“Patients with unresectable, or inoperable, lung cancer are often given a dismal prognosis, with low rates of survival beyond a few years. Researchers exploring combination therapies have recently discovered improved survival rates by up to one year when patients treated with a newly formulated chemotherapy regimen are also given radiation therapy.
“A group of patients with metastatic non-small-cell lung cancer (mNSCLC) who had already been enrolled in a clinical trial were given radiation therapy, in addition to their treatment with a novel chemotherapy formulation, mPEBev, which was designed for its immune-modulating and anti-angiogenic effects. The mPEBev regimen is composed of fractionated cisplatin, oral etoposide, and bevacizumab, a monoclonal antibody that inhibits blood vessel growth in the tumor. Treatments were administered metronomically, spaced out in the safest possible doses to reduce side-effects and toxicity.”
“Improvements in OS, but not PFS, indicate that maintenance treatment with pembrolizumab may benefit a subset of patients with small cell lung cancer, and biomarkers are needed to identify individuals in whom pembrolizumab may be effective, according to findings presented at the ASCO Annual Meeting.
” ‘The standard of care for these patients – 4 to 6 cycles of platinum plus etoposide – has not changed in the United States in the last 30 years,’ Shirish Gadgeel, MD, of the Karmanos Cancer Institute in Detroit, said during a presentation. ‘Despite a high response rate with this therapy, overall outcomes for these patients are quite poor. There is a need to identify other agents that can provide benefit in these patients.’ ”
“Adding palifosfamide to carboplatin and etoposide failed to improve survival over the latter two agents alone in patients with extensive stage (ES) small-cell lung cancer (SCLC), according to a new study.
” ‘Platinum doublet chemotherapy has been the standard of care first-line regimen in patients with ES SCLC for the last 3 decades,’ wrote study authors led by Shadia I. Jalal, MD, of the Indiana University Melvin and Bren Simon Cancer Center in Indianapolis. ‘Unfortunately, disease relapse occurs in all patients, and second-line chemotherapy options lead to short responses. Novel first-line therapies continue to be urgently needed.’ ”
Any type of advanced lung cancer is bad news, but a diagnosis of small cell lung cancer (SCLC) is a particularly grim one to receive. About 30 years have passed since any new treatments for SCLC were developed, and patients’ responses to standard chemotherapy with etoposide and cisplatin are short-lived. Hopefully, this will change soon.
Editor’s note: This article discusses the results of a laboratory study done in mice and human cells. The drug has not yet been tested in lung cancer patients, although it is currently being tested in patients with other types of cancer.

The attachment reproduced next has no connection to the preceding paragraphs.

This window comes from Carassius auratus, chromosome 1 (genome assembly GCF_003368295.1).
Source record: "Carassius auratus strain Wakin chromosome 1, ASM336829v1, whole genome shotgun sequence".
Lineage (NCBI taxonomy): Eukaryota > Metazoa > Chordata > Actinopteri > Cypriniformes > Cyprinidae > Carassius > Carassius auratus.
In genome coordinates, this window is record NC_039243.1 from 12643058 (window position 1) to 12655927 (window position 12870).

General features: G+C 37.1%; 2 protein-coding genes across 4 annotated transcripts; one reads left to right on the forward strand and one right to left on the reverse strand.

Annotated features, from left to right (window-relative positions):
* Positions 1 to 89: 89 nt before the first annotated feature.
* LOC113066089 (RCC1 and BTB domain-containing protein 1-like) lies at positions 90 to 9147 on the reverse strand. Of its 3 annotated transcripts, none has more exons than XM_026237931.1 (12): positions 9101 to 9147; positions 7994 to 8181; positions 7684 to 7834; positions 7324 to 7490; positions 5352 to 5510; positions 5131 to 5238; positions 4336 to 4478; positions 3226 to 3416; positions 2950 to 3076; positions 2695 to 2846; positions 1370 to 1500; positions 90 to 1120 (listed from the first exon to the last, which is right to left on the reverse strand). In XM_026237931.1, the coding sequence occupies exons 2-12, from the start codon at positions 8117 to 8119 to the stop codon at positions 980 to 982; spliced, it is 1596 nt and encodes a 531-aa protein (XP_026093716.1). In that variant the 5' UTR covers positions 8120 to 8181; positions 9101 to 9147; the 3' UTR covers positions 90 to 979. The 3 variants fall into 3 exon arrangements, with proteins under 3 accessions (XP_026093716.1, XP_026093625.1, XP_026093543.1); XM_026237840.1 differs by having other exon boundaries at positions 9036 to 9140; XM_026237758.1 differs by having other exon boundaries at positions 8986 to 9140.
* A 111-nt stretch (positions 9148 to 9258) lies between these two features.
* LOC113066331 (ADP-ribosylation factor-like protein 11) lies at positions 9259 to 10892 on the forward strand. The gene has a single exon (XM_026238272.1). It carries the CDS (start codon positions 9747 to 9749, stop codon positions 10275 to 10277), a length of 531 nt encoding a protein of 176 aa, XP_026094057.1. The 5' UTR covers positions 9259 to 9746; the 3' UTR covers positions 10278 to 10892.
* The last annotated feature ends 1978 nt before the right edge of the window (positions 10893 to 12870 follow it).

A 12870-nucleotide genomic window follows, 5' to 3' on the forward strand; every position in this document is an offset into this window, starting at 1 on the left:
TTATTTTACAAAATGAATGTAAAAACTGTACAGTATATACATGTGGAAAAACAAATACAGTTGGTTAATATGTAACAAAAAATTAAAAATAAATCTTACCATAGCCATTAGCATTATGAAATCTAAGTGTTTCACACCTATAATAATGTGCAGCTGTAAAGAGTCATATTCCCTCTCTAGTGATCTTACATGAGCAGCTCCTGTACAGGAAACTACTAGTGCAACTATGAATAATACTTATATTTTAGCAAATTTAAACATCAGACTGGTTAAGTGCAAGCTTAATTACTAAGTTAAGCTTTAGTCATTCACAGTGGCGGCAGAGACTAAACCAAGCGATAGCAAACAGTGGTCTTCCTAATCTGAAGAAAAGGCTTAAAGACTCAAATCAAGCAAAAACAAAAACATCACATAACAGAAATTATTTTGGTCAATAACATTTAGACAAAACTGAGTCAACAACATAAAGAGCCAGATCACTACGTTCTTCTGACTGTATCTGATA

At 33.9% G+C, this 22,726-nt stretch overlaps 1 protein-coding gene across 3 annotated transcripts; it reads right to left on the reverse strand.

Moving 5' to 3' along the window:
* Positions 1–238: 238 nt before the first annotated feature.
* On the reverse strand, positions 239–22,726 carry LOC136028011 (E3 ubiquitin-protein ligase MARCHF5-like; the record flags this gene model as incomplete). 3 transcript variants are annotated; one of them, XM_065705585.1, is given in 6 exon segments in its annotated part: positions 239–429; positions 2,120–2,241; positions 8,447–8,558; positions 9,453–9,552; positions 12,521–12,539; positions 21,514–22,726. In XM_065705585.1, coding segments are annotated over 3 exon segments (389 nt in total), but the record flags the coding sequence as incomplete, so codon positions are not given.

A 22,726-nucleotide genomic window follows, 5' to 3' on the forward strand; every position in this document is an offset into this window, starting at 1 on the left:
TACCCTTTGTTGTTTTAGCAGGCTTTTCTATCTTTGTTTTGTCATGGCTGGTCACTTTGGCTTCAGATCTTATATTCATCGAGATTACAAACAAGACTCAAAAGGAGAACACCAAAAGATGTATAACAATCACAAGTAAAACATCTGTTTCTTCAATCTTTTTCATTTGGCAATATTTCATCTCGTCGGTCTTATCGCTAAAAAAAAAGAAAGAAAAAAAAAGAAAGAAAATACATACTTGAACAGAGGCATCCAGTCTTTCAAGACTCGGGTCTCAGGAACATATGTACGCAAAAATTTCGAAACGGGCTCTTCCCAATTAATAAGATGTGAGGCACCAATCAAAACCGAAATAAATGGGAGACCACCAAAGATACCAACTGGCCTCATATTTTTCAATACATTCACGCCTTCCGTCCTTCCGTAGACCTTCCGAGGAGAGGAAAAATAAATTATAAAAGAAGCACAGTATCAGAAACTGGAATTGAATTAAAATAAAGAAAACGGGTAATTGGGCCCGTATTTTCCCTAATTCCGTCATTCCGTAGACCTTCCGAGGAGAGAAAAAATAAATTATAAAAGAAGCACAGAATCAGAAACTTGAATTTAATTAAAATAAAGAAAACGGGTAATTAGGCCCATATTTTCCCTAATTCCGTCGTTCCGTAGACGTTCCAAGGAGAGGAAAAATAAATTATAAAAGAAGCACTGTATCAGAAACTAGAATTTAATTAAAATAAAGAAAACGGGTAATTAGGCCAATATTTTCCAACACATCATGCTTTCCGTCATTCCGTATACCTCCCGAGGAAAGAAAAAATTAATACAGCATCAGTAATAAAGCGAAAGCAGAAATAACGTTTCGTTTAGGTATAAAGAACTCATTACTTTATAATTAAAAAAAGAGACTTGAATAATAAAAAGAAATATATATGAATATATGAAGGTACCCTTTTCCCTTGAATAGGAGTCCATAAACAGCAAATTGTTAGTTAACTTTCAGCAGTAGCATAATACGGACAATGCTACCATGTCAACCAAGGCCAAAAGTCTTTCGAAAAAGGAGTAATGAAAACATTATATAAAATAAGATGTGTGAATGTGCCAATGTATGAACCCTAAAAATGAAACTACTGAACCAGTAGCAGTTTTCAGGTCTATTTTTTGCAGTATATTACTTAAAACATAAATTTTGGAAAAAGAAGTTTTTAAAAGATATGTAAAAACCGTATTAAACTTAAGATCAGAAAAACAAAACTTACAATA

“An existing drug may help some patients with non-small-cell lung cancer (NSCLC) whose tumors have become resistant to chemotherapy, finds a study from Boston Children’s Hospital and the Dana-Farber Cancer Institute (DFCI). The findings, in human cancer cells and in mice, suggest a window of vulnerability in NSCLC, the leading cause of cancer-related deaths worldwide.1 The work was published online today by the journal Nature.
“NSCLC is a highly genetically complex cancer with many different subtypes, each bearing different mutations. In two common subtypes that do not respond to standard chemotherapy—tumors with BRG1 or EGFR mutations—the researchers increased the effectiveness of etoposide, a common chemotherapy agent, by adding an epigenetic therapy already in clinical testing.
“Conversely, when the same epigenetic therapy (inhibition of an enzyme known as EZH2) was added to certain tumors without BRG1 and EGFR mutations, the tumors become more resistant to chemotherapy. Together, the findings advance the idea of individualized, ‘precision medicine’ in cancer, incorporating epigenetic therapy guided by tumor genetic testing.”
The gist: A recent study showed similar survival rates for two different drug combinations for stage III non-small cell lung cancer (NSCLC). The study compared EP (treatment with the drugs etoposide and cisplatin) with CP (carboplatin plus paclitaxel). Both drug combinations were given along with radiation therapy. The study showed that EP might cause worse side effects, but the researchers say that more research will be needed to determine whether either EP or CP is better for treating stage III NSCLC.
“An analysis of Veterans Health Administration patients showed that etoposide/cisplatin (EP) and carboplatin/paclitaxel (CP) yielded similar overall survival along with radiotherapy in patients with stage III non–small-cell lung cancer (NSCLC), but EP was associated with increased morbidity. Prospective studies are still needed to determine the optimal treatment in these patients.
“ ‘There is considerable concern that CP, although better tolerated than EP, may be inferior in terms of disease control,’ wrote study authors led by Rafael Santana-Davila, MD, of the University of Washington in Seattle. To better understand the differences between the regimens, researchers looked into outcomes of patients in the VA Central Cancer Registry.